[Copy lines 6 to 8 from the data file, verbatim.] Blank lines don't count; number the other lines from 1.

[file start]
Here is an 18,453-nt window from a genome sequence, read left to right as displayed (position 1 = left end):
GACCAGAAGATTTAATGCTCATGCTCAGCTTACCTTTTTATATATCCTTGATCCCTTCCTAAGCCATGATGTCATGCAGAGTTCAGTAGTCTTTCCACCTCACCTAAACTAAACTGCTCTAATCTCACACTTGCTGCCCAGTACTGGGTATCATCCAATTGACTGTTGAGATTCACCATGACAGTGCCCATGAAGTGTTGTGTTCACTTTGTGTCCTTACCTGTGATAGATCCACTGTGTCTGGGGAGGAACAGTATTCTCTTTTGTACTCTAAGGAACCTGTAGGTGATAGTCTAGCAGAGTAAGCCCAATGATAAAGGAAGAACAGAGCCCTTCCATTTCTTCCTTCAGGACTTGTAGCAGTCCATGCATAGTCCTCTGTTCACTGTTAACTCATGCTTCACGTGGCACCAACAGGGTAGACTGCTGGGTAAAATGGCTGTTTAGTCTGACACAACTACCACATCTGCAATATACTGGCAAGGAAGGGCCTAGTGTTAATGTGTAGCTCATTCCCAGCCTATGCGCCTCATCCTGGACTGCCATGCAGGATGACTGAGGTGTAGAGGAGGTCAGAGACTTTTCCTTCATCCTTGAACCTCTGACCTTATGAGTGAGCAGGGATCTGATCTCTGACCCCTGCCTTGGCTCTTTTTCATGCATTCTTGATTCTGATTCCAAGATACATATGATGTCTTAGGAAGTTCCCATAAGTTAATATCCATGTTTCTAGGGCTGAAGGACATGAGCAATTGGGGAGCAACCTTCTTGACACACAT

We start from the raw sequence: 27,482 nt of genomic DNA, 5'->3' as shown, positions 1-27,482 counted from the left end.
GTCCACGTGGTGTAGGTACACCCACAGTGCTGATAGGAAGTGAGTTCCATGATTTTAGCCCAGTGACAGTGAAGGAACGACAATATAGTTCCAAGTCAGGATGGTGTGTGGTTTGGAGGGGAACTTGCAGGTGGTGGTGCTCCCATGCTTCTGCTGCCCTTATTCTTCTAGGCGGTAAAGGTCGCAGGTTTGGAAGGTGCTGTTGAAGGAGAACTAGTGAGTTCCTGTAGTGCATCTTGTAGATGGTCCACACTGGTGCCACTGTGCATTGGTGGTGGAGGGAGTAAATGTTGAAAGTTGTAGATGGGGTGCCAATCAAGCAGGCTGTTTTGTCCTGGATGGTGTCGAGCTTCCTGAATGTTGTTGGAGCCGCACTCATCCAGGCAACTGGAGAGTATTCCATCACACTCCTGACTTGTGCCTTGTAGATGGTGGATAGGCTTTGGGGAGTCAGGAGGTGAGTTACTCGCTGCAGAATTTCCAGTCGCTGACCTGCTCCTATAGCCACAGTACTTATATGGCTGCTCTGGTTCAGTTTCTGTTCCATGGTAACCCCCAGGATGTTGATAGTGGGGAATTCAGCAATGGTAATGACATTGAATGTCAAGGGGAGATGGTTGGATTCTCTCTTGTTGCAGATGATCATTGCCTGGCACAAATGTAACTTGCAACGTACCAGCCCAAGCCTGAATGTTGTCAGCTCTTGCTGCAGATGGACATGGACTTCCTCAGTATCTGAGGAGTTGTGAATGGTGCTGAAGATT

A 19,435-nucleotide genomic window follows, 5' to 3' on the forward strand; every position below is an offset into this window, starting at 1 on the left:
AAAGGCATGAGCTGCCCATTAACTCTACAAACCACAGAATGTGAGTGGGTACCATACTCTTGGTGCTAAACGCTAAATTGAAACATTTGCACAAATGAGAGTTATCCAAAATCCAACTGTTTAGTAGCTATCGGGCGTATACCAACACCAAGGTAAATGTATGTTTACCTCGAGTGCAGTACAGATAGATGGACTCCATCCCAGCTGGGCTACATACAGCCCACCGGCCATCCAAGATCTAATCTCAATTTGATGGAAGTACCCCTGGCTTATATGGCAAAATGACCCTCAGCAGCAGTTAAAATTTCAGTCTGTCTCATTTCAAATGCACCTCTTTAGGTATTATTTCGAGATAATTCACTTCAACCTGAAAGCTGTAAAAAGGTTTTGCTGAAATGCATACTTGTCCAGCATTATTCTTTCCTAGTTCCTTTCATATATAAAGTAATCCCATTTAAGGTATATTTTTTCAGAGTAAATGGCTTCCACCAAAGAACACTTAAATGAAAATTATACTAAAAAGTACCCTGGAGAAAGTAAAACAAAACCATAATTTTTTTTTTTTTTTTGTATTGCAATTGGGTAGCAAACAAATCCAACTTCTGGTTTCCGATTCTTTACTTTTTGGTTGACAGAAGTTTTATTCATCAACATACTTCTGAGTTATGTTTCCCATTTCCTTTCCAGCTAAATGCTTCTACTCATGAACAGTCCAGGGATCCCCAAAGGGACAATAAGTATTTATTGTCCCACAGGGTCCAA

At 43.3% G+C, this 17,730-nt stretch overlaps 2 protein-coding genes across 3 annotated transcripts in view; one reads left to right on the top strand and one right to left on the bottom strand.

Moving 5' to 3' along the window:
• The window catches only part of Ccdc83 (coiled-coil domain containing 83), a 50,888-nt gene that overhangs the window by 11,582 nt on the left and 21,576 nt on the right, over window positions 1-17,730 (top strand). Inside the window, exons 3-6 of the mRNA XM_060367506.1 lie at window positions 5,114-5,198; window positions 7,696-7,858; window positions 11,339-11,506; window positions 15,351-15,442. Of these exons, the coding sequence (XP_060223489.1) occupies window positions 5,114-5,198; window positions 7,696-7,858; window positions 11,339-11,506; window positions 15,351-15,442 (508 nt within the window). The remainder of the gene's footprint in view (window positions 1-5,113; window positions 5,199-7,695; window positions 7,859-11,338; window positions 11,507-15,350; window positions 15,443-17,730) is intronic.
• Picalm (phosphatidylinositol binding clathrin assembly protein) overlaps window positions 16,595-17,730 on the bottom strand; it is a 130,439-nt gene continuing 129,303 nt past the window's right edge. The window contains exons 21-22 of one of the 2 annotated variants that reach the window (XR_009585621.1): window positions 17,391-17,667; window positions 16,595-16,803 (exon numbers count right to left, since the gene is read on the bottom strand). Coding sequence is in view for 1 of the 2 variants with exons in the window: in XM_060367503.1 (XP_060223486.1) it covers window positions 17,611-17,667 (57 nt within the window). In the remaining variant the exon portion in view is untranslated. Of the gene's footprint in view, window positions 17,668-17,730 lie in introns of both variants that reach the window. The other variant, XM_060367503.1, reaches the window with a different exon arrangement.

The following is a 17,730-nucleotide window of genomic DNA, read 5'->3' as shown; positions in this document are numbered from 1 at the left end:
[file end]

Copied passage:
AAAGGCATGAGCTGCCCATTAACTCTACAAACCACAGAATGTGAGTGGGTACCATACTCTTGGTGCTAAACGCTAAATTGAAACATTTGCACAAATGAGAGTTATCCAAAATCCAACTGTTTAGTAGCTATCGGGCGTATACCAACACCAAGGTAAATGTATGTTTACCTCGAGTGCAGTACAGATAGATGGACTCCATCCCAGCTGGGCTACATACAGCCCACCGGCCATCCAAGATCTAATCTCAATTTGATGGAAGTACCCCTGGCTTATATGGCAAAATGACCCTCAGCAGCAGTTAAAATTTCAGTCTGTCTCATTTCAAATGCACCTCTTTAGGTATTATTTCGAGATAATTCACTTCAACCTGAAAGCTGTAAAAAGGTTTTGCTGAAATGCATACTTGTCCAGCATTATTCTTTCCTAGTTCCTTTCATATATAAAGTAATCCCATTTAAGGTATATTTTTTCAGAGTAAATGGCTTCCACCAAAGAACACTTAAATGAAAATTATACTAAAAAGTACCCTGGAGAAAGTAAAACAAAACCATAATTTTTTTTTTTTTTTTGTATTGCAATTGGGTAGCAAACAAATCCAACTTCTGGTTTCCGATTCTTTACTTTTTGGTTGACAGAAGTTTTATTCATCAACATACTTCTGAGTTATGTTTCCCATTTCCTTTCCAGCTAAATGCTTCTACTCATGAACAGTCCAGGGATCCCCAAAGGGACAATAAGTATTTATTGTCCCACAGGGTCCAA

At 43.3% G+C, this 17,730-nt stretch overlaps 2 protein-coding genes across 3 annotated transcripts in view; one reads left to right on the top strand and one right to left on the bottom strand.

Moving 5' to 3' along the window: